By Alex Theriot
For Unwind magazine
With the stress of finals week quickly approaching, students all over the campus are mentally and physically preparing for a week of exams, final project and presentations.
Classes officially end May 10, but if students are not careful, studying for finals can feel like an insurmountable mountain standing in the way of summer fun.
Full-time students typically take anywhere between 12 and 17 credits per semester, equaling a minimum of four or five classes. Each of these classes will likely give a final exam, depending on major and course subject. It is possible that some students study for five exams during finals week with one or more occurring on the same day.
Cramming a semester’s worth of material into that short of a period could lead any sane person into the fetal position underneath one of McKeldin Library’s study corrals. But for some students, taking alternative breaks to do things they enjoy eases the stress of finals week altogether.
“To study for finals I usually go to an open classroom with everything I need including notes and many, many snacks,” junior civil engineering major Brittney Hanson said. “I usually take breaks and find a piano somewhere. I find it relaxing to have a break to do something I’ve loved to do for over 10 years.”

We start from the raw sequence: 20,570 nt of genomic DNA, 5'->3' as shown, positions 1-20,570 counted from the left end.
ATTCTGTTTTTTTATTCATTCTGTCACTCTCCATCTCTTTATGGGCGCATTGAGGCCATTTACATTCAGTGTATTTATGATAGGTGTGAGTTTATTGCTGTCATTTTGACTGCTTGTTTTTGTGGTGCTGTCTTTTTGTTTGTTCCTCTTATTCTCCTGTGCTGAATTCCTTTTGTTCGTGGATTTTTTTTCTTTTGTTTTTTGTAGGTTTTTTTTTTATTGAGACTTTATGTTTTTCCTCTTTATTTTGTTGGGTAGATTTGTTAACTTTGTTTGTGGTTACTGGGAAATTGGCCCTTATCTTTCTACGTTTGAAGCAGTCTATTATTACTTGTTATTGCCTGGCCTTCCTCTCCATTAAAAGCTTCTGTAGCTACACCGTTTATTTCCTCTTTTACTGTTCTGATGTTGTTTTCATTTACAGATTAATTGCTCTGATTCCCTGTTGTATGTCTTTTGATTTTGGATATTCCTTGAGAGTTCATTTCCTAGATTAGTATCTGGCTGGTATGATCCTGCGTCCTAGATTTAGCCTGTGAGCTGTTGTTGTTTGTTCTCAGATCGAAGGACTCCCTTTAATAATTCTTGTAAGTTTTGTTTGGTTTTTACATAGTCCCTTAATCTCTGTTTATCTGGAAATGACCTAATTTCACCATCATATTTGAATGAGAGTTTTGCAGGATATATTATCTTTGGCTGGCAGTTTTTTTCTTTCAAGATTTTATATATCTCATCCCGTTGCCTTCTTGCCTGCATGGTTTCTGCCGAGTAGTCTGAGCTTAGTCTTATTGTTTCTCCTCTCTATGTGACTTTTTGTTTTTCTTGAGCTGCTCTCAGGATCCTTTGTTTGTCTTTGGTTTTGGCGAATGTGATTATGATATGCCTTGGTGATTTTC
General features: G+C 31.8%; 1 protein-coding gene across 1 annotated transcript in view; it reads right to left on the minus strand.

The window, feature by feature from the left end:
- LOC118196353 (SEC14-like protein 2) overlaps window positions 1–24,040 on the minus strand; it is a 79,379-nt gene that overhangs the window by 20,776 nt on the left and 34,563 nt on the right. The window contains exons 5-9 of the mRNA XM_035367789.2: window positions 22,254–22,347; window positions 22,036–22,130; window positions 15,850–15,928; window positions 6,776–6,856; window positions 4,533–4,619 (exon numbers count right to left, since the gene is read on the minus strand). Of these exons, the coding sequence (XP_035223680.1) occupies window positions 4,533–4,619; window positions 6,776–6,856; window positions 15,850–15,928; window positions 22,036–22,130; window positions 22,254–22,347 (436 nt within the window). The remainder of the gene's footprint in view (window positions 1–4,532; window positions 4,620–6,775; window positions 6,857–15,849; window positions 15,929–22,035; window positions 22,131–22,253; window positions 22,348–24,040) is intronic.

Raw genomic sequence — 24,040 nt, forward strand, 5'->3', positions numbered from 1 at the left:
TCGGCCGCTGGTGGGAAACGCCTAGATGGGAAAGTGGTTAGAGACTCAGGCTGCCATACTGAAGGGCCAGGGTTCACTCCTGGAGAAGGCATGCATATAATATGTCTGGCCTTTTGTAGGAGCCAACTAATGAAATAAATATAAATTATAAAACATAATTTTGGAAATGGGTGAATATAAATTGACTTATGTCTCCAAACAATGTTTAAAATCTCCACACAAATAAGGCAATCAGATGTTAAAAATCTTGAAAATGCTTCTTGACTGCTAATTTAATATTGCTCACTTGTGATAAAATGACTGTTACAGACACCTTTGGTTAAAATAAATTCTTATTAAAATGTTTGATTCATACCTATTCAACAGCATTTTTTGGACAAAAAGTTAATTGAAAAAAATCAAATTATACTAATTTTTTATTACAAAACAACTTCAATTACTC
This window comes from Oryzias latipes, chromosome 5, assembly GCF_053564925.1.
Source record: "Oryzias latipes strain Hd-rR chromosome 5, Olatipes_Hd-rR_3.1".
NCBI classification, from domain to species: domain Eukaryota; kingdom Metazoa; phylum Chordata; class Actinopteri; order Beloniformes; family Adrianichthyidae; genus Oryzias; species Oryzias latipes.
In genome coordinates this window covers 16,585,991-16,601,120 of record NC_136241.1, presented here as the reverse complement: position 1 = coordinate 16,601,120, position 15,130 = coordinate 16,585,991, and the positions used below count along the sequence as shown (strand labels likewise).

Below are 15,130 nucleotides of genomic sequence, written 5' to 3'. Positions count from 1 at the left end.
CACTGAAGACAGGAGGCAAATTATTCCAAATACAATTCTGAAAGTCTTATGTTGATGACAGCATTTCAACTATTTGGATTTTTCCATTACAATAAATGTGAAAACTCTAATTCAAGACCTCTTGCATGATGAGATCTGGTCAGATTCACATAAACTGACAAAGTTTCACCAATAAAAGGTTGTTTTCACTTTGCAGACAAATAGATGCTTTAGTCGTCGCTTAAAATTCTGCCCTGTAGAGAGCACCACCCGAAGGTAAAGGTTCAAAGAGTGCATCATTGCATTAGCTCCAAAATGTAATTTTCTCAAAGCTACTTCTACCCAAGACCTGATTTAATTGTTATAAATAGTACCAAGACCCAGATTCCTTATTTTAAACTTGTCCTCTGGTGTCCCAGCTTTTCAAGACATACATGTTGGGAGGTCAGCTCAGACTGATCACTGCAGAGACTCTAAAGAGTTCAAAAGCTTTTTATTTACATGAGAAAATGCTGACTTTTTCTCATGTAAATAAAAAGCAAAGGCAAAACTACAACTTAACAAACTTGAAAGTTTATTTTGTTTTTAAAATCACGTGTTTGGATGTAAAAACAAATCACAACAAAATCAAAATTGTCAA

While some students prefer taking a break scrolling through social media platforms or taking a walk, others would rather to go to the gym or take a much-needed nap.
Junior agriculture and economics major Kayla Bowles uses her study breaks to color in the increasingly popular “adult” coloring books.
“I like to color during my breaks to help me distress and calm down and usually my breaks will last around 20 minutes just to color a whole page,” Bowles said.
Additional inventive ways students study for finals week include setting up a rewards system, such as rewarding oneself with various candies after reading a page. Others teach a class to stuff animals, which helps to understand the material as if teaching a class of peers.
While some are rather odd, Business Insider has a few added study habits that beat the regular coffee and cramming students often resort to in the last hours before exam day.
The University Health Center also offers various programs to cope with stress, especially during exam week.
“It is necessary to do something that takes you out of your small world of worrying [whether] you’ll pass or not and remind yourself there’s a bigger world out there,” Hanson said. “In the end, everything will be okay.”